Folic Acid (Folate)Back to ingredients
Food source: Wholegrains, spinach, broccoli, beans, lentils, seeds and fresh fruit.
Benefits of Folic Acid
- Mental performance
- Neurological health
- Healthy hair and nails
- Regulates hormones
- Pregnancy support
What is Folic Acid?
Folic Acid is part of the B-Vitamin family and also known as 'Vitamin B9'. It works alongside and in balance with other B vitamins. Folic Acid is the supplemental form of the nutrient ‘Folate’ which is found in food.
Both Folic Acid and Folate are converted in the body into their active form which is called 'Methyl Folate' through a process called 'methylation'. Once in its active form, Folate contributes to our normal tissue growth and the synthesis of amino acids which are so important to a range of bodily processes. The first of these is the creation of new DNA. Folic Acid is vital for the synthesis of DNA and the replication of new cells. Each time a cell in our body divides, Folic Acid is required. This is why Folic Acid is associated with the growth and regeneration of healthy hair and also why it’s so important during pregnancy, as the maternal tissue rapidly divides to grow the foetus, making the demand for Folate much higher.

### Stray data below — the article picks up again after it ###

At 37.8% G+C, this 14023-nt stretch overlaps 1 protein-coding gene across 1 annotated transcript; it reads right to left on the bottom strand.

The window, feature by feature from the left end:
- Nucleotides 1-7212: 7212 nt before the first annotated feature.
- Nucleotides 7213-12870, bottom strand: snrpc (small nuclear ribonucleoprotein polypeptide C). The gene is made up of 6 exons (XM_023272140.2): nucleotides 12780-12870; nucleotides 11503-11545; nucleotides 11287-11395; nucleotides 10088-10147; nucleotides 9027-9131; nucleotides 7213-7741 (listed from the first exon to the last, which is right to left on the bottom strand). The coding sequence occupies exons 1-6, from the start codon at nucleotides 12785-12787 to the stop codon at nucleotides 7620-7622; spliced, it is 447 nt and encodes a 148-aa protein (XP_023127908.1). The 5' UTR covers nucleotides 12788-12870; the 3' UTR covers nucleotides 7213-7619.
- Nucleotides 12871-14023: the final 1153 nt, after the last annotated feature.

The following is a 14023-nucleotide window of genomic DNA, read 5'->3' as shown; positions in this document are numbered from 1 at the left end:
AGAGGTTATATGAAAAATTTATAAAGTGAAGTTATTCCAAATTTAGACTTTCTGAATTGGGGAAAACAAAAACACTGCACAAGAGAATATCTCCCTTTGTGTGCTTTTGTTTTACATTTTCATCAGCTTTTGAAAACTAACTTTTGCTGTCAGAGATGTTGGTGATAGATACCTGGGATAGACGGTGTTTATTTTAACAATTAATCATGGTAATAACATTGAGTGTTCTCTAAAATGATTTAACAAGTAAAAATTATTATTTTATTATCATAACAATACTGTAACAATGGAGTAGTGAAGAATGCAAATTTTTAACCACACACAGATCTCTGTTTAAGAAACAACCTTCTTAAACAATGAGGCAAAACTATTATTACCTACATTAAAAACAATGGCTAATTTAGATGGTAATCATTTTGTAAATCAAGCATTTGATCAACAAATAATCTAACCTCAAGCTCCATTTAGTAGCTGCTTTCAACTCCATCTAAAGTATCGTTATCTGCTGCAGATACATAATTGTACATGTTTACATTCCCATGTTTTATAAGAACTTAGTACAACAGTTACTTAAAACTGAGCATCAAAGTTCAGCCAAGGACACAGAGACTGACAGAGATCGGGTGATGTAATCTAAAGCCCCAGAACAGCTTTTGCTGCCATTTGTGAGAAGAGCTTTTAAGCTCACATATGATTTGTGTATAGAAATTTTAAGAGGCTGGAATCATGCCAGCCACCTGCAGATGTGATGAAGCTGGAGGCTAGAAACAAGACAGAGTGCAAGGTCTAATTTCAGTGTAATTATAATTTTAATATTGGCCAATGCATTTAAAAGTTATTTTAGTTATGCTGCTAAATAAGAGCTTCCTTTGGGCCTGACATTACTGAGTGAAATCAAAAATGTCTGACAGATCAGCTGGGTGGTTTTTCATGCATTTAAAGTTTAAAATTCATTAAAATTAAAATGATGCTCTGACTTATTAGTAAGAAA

A Folate deficiency can lead to some types of anaemia as it plays a role in the creation of new red blood cells and the transportation of oxygen around the body. This is another reason why it is so important during pregnancy, as the amount of blood circulating in the mother increases, the demand for Folic Acid increases for the creation of new red blood cells. Folic Acid is also needed for the synthesis of some hormones including 'adrenaline' and our happy hormone 'serotonin', which is why folic acid is often used in treatments for depression. It is also required, like other B Vitamins, for the generation of energy in our body and especially for the conversion of carbohydrates into glucose which cells then use for energy.
Discover ‘A nutritionist recommended pregnancy diet guide’.